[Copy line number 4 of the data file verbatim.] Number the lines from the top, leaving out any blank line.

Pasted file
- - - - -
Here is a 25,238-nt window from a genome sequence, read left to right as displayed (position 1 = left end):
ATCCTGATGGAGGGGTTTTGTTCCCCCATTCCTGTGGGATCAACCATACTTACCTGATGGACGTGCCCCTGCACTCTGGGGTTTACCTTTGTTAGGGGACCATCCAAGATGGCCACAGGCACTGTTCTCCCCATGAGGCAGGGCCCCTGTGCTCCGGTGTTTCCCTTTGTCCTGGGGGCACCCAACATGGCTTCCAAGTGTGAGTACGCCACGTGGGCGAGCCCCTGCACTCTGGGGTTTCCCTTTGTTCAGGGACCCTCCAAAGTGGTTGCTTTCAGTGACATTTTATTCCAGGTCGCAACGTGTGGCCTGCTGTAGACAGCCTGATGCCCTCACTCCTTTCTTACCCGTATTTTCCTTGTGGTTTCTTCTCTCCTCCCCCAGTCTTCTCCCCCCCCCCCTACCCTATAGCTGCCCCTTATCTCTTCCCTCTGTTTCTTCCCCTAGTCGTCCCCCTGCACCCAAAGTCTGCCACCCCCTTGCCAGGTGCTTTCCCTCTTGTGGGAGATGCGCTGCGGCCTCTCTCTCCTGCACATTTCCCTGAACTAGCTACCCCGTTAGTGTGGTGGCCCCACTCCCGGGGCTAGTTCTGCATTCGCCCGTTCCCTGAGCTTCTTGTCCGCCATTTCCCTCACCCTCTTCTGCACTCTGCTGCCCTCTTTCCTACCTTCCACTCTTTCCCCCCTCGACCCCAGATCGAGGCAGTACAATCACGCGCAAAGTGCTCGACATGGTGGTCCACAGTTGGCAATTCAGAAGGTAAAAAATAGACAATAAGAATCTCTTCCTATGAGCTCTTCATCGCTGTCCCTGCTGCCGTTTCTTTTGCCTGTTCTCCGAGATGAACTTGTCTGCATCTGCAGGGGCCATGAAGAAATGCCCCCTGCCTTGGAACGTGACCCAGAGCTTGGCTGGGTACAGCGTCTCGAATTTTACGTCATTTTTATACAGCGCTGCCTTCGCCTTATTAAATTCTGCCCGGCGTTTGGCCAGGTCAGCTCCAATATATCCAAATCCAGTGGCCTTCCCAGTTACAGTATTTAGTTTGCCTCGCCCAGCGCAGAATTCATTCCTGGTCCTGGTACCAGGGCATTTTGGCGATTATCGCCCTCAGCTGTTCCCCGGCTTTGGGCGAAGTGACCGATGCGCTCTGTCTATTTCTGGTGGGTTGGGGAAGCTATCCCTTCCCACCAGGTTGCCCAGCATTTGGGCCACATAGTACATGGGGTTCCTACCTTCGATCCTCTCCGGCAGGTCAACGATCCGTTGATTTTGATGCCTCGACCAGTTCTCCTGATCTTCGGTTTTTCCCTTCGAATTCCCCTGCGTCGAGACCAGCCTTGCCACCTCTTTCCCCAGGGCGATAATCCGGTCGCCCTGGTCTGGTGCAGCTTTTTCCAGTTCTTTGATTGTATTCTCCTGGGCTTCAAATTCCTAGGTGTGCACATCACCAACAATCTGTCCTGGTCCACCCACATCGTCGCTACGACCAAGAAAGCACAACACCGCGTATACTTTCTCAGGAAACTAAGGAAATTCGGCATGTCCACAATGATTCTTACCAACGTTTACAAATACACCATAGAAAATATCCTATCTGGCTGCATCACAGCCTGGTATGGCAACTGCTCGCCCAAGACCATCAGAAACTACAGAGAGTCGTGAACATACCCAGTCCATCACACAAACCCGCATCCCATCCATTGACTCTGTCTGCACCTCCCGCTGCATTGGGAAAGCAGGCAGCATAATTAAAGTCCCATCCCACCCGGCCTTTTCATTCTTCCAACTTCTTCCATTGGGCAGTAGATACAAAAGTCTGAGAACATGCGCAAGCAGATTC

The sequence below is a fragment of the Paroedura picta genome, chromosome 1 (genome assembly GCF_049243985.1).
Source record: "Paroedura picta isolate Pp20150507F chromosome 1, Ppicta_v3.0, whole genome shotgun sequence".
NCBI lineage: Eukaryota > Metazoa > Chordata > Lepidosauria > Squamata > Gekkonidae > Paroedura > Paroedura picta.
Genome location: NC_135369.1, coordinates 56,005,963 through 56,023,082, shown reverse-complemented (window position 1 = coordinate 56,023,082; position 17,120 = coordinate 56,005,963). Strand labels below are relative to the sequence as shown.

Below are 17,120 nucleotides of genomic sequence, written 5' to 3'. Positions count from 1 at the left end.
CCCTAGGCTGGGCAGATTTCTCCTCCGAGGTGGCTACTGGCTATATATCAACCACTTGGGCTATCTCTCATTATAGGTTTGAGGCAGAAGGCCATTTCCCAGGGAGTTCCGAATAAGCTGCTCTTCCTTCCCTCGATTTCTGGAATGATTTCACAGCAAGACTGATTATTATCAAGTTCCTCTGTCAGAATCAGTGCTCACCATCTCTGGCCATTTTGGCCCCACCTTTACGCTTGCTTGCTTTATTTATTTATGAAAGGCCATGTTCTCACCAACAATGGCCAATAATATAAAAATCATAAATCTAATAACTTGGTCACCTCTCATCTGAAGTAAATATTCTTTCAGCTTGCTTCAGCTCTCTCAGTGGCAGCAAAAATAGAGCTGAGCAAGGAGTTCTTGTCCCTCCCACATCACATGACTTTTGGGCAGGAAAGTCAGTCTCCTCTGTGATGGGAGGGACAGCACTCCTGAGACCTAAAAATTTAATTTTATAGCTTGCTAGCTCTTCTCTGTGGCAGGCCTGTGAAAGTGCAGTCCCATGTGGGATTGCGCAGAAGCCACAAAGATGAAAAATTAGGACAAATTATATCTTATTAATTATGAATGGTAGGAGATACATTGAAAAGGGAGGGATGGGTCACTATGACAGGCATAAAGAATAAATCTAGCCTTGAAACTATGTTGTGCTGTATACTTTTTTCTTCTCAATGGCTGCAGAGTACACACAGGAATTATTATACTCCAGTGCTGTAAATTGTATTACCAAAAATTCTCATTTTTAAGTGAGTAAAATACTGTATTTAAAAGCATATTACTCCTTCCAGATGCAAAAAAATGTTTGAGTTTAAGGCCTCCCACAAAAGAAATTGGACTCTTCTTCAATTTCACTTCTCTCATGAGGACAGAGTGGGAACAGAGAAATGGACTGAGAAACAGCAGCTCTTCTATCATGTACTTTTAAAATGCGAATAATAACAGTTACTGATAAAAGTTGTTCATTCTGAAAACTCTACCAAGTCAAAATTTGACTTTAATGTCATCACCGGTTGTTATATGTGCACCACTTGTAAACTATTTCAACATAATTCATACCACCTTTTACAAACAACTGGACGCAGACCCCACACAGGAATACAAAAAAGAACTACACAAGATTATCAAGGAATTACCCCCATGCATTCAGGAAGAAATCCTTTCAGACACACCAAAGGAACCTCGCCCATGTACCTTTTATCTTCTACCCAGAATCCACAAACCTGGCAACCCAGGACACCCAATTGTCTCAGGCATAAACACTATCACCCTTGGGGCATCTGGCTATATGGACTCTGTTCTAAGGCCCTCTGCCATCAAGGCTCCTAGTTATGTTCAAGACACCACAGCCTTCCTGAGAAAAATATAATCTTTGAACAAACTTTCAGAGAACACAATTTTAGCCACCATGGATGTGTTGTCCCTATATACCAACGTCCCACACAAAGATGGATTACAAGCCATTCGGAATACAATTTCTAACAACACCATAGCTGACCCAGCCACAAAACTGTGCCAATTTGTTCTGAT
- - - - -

Source record: "Paroedura picta isolate Pp20150507F chromosome 1, Ppicta_v3.0, whole genome shotgun sequence".